edge at the wing glove as all other MiG-23 versions have.... Now it was
Next came the decals, but first two gloss coats of Johnson Future were airbrushed at very low pressure ( 0,8 bar) at a mininum nozzle-model distance of 20 cm. Wait 30 minutes between each coat application.
The Aztec decals went on fine.
I used a PAVLA resin KM-1 seat
from set S72010 and completed the interior with some spare "instrument"
"America's back yard", the first military aircraft in Cuba were
Curtiss trainers in 1917 and some DH.4 bomber biplanes. A hurricane
destroyed many of these in 1926 and not earlier than the mid thirties
that a small Army aviation and navy aviation was established with WACO
and Stearman aircraft. After the war, in 1948 some P-51 Mustangs and
B-25 Mitchells were obtained. The first jets were T-33's from
1955 by the Fuerza Aerea Ejercito de Cuba.
Fidel Castro became active with guerillas in that period and March 1959 the existing Batista regime over thrown and a Socialist regime established and support from the Soviets announced. (The USA still had and has their Guantanamo Bay base). The Cuban "Defensa Anti-Aérea Y Fuerza Aérea Revolucionaria" got their first MiG-15 in 1961. The first of the MiG-17 were obtained in 1964.The first MiG-21 starting with the F13 arrived in Cuba end September 1962 in utmost secrecy. Many more followed and these hundreds of MiG-21 formed the back bone of the Cuban air force for many years.
> For more information about Cuba look on the MiG-21 page here...
MiG-23BN , code 723, l/n 8542 that also flew from Santa Clara, Cuba
Italeri MiG-27M (kit #075)
This kit originally comes from Zvezda of Russia which has a number of MiG-23 kits in 1/72 scale. But here the Italeri kit box top shows the peculiar LERX "extended wing root gloves" of the "M" and this is nice! A lot of comments as noted with the Zvezda kit as described above. This kit was made in a similar fashion and all parts are better separate from the sprues with a razor saw to avoid damage.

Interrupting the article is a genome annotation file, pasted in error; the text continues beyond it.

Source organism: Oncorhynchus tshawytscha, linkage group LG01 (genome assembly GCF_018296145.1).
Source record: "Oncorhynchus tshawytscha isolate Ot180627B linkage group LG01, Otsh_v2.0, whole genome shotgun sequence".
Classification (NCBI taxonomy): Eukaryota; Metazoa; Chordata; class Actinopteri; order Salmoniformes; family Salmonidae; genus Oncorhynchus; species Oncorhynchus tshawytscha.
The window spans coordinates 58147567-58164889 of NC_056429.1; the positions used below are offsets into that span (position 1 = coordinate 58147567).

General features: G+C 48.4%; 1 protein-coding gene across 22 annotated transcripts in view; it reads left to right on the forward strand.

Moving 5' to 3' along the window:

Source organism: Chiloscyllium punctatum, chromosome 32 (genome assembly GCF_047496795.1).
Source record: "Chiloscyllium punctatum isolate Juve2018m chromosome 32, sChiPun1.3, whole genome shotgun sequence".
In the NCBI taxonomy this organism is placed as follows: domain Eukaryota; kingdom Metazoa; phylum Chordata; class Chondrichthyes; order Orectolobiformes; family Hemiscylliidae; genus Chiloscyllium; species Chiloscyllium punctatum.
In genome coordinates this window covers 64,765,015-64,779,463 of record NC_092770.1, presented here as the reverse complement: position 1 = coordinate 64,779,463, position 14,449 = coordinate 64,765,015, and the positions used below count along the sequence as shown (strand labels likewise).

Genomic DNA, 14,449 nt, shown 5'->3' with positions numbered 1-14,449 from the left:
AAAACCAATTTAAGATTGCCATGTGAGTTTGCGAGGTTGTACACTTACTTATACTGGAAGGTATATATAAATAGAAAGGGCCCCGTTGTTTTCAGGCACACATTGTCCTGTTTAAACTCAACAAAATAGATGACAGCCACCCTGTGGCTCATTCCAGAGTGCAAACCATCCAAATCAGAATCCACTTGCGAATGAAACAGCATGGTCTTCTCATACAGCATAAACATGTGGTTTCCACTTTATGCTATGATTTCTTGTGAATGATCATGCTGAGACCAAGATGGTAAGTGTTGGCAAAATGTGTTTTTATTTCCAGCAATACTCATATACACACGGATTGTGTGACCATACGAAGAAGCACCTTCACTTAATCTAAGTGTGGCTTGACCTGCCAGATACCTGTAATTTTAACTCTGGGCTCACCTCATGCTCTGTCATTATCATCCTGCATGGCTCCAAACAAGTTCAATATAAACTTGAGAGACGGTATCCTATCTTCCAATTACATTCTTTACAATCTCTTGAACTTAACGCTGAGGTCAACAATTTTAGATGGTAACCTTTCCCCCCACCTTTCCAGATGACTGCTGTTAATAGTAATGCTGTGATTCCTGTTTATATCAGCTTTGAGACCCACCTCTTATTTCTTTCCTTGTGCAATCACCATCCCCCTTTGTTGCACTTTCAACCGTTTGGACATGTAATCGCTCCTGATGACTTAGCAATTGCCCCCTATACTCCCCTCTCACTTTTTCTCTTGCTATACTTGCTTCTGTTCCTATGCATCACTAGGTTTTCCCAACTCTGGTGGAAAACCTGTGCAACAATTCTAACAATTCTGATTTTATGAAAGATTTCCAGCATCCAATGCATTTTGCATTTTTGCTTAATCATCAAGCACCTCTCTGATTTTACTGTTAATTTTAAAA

Main parts assembly was done simply
as per kit instructions.
A very nice photo was found on the
internet of a Kazachstan Air Force MiG-27M.
Light blue lower surfaces: AKAN
73008 acrylic: applied first also not forgetting the doors and pylons.
The model was ready for the decals, but first a couple of gloss coats were added with the usual technique.
Some decals came from a SU-25
set from "Authentic decals" 72-47 to get the Kazachstan markings.
These decals are very thin, so better put on top a coat of Microscale Decal
Film to keep each decal in one piece.
The main wheels have "holes" to fit the main gear legs, but I found these pegs to pose an inaccurate look as with the Zvezda kit. This was adapted to get a correct "sit". Also, there are 2 types of main gear doors. The nose wheel doors #2C and 3C have small bulges which is correct. The nose wheels have here no mud guards so some spare wheels from a RV Aircraft kit were used.
Also, an extra pitot tube on the nose was set in place. The laser window did not fit in the nose, MicroScale Kristal Clear did the job. The various blade antenna's are way too thick, replace with plastic card.
From an ICM 1/72 missile set, an Air-to-Air R27 missile and two FAB500 bombs were set in place. On the intakes, red protection covers made from thin card were set.
The model got a final semi-matt coat
with the usual technique.